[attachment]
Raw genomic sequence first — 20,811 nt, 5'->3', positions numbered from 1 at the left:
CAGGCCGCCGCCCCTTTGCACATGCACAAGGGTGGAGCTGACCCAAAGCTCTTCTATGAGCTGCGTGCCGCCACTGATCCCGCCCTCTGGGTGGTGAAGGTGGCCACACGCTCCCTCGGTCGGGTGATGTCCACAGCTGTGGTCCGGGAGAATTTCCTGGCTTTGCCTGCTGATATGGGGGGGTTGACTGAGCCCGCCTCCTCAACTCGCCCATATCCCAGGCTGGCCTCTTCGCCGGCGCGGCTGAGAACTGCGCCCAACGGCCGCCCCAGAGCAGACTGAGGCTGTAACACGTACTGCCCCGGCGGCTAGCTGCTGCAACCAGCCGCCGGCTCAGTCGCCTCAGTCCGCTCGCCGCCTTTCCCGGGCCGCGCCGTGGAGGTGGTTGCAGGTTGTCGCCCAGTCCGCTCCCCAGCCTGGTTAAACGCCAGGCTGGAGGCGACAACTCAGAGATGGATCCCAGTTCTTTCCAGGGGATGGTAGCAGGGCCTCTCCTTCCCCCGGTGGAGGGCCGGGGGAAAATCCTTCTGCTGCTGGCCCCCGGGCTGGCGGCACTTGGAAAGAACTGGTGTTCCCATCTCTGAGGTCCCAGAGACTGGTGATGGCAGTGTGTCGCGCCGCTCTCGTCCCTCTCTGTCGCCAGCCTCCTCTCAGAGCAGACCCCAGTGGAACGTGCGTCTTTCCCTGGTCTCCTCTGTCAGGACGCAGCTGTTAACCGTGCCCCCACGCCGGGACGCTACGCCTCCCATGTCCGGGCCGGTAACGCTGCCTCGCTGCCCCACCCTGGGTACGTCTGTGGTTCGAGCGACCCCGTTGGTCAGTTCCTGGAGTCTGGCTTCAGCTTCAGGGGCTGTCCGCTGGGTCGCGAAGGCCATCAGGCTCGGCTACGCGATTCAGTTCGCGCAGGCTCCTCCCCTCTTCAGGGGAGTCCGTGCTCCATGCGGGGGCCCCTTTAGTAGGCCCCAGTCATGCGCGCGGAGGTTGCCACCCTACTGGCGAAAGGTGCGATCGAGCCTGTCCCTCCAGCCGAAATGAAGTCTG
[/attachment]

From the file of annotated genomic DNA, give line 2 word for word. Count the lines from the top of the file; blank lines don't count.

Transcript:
CAGGCCGCCGCCCCTTTGCACATGCACAAGGGTGGAGCTGACCCAAAGCTCTTCTATGAGCTGCGTGCCGCCACTGATCCCGCCCTCTGGGTGGTGAAGGTGGCCACACGCTCCCTCGGTCGGGTGATGTCCACAGCTGTGGTCCGGGAGAATTTCCTGGCTTTGCCTGCTGATATGGGGGGGTTGACTGAGCCCGCCTCCTCAACTCGCCCATATCCCAGGCTGGCCTCTTCGCCGGCGCGGCTGAGAACTGCGCCCAACGGCCGCCCCAGAGCAGACTGAGGCTGTAACACGTACTGCCCCGGCGGCTAGCTGCTGCAACCAGCCGCCGGCTCAGTCGCCTCAGTCCGCTCGCCGCCTTTCCCGGGCCGCGCCGTGGAGGTGGTTGCAGGTTGTCGCCCAGTCCGCTCCCCAGCCTGGTTAAACGCCAGGCTGGAGGCGACAACTCAGAGATGGATCCCAGTTCTTTCCAGGGGATGGTAGCAGGGCCTCTCCTTCCCCCGGTGGAGGGCCGGGGGAAAATCCTTCTGCTGCTGGCCCCCGGGCTGGCGGCACTTGGAAAGAACTGGTGTTCCCATCTCTGAGGTCCCAGAGACTGGTGATGGCAGTGTGTCGCGCCGCTCTCGTCCCTCTCTGTCGCCAGCCTCCTCTCAGAGCAGACCCCAGTGGAACGTGCGTCTTTCCCTGGTCTCCTCTGTCAGGACGCAGCTGTTAACCGTGCCCCCACGCCGGGACGCTACGCCTCCCATGTCCGGGCCGGTAACGCTGCCTCGCTGCCCCACCCTGGGTACGTCTGTGGTTCGAGCGACCCCGTTGGTCAGTTCCTGGAGTCTGGCTTCAGCTTCAGGGGCTGTCCGCTGGGTCGCGAAGGCCATCAGGCTCGGCTACGCGATTCAGTTCGCGCAGGCTCCTCCCCTCTTCAGGGGAGTCCGTGCTCCATGCGGGGGCCCCTTTAGTAGGCCCCAGTCATGCGCGCGGAGGTTGCCACCCTACTGGCGAAAGGTGCGATCGAGCCTGTCCCTCCAGCCGAAATGAAGTCTG